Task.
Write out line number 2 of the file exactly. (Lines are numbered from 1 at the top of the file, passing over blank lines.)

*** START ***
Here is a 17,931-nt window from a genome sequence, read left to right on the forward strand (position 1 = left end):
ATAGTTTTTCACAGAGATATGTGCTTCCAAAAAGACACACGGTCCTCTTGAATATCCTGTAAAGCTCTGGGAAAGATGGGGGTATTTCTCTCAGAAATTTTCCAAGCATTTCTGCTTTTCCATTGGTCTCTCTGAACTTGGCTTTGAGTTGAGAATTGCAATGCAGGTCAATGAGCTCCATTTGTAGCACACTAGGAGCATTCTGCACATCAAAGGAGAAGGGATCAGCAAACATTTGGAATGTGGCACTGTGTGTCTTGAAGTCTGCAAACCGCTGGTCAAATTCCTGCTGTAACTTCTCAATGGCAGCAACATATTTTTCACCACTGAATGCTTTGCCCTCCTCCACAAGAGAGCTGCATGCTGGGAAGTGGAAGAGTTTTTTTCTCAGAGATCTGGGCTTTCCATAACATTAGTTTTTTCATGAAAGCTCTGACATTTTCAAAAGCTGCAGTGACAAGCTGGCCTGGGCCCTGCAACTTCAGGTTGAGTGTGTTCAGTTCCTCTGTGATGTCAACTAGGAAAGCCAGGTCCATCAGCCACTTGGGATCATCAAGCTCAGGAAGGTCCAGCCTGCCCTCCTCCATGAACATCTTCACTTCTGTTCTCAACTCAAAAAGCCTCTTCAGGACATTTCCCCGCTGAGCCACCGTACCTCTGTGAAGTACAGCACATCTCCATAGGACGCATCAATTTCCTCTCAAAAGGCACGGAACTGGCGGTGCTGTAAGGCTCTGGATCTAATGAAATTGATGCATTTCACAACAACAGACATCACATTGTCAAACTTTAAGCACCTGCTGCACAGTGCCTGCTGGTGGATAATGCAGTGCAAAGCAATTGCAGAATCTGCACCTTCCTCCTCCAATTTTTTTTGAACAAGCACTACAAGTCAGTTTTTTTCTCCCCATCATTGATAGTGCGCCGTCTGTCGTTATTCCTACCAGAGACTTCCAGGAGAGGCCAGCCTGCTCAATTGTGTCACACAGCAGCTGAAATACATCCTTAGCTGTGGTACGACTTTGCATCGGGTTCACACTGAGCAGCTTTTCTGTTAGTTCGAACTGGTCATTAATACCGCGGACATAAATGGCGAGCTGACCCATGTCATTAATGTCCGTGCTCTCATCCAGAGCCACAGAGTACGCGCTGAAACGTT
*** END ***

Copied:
ATAGTTTTTCACAGAGATATGTGCTTCCAAAAAGACACACGGTCCTCTTGAATATCCTGTAAAGCTCTGGGAAAGATGGGGGTATTTCTCTCAGAAATTTTCCAAGCATTTCTGCTTTTCCATTGGTCTCTCTGAACTTGGCTTTGAGTTGAGAATTGCAATGCAGGTCAATGAGCTCCATTTGTAGCACACTAGGAGCATTCTGCACATCAAAGGAGAAGGGATCAGCAAACATTTGGAATGTGGCACTGTGTGTCTTGAAGTCTGCAAACCGCTGGTCAAATTCCTGCTGTAACTTCTCAATGGCAGCAACATATTTTTCACCACTGAATGCTTTGCCCTCCTCCACAAGAGAGCTGCATGCTGGGAAGTGGAAGAGTTTTTTTCTCAGAGATCTGGGCTTTCCATAACATTAGTTTTTTCATGAAAGCTCTGACATTTTCAAAAGCTGCAGTGACAAGCTGGCCTGGGCCCTGCAACTTCAGGTTGAGTGTGTTCAGTTCCTCTGTGATGTCAACTAGGAAAGCCAGGTCCATCAGCCACTTGGGATCATCAAGCTCAGGAAGGTCCAGCCTGCCCTCCTCCATGAACATCTTCACTTCTGTTCTCAACTCAAAAAGCCTCTTCAGGACATTTCCCCGCTGAGCCACCGTACCTCTGTGAAGTACAGCACATCTCCATAGGACGCATCAATTTCCTCTCAAAAGGCACGGAACTGGCGGTGCTGTAAGGCTCTGGATCTAATGAAATTGATGCATTTCACAACAACAGACATCACATTGTCAAACTTTAAGCACCTGCTGCACAGTGCCTGCTGGTGGATAATGCAGTGCAAAGCAATTGCAGAATCTGCACCTTCCTCCTCCAATTTTTTTTGAACAAGCACTACAAGTCAGTTTTTTTCTCCCCATCATTGATAGTGCGCCGTCTGTCGTTATTCCTACCAGAGACTTCCAGGAGAGGCCAGCCTGCTCAATTGTGTCACACAGCAGCTGAAATACATCCTTAGCTGTGGTACGACTTTGCATCGGGTTCACACTGAGCAGCTTTTCTGTTAGTTCGAACTGGTCATTAATACCGCGGACATAAATGGCGAGCTGACCCATGTCATTAATGTCCGTGCTCTCATCCAGAGCCACAGAGTACGCGCTGAAACGTT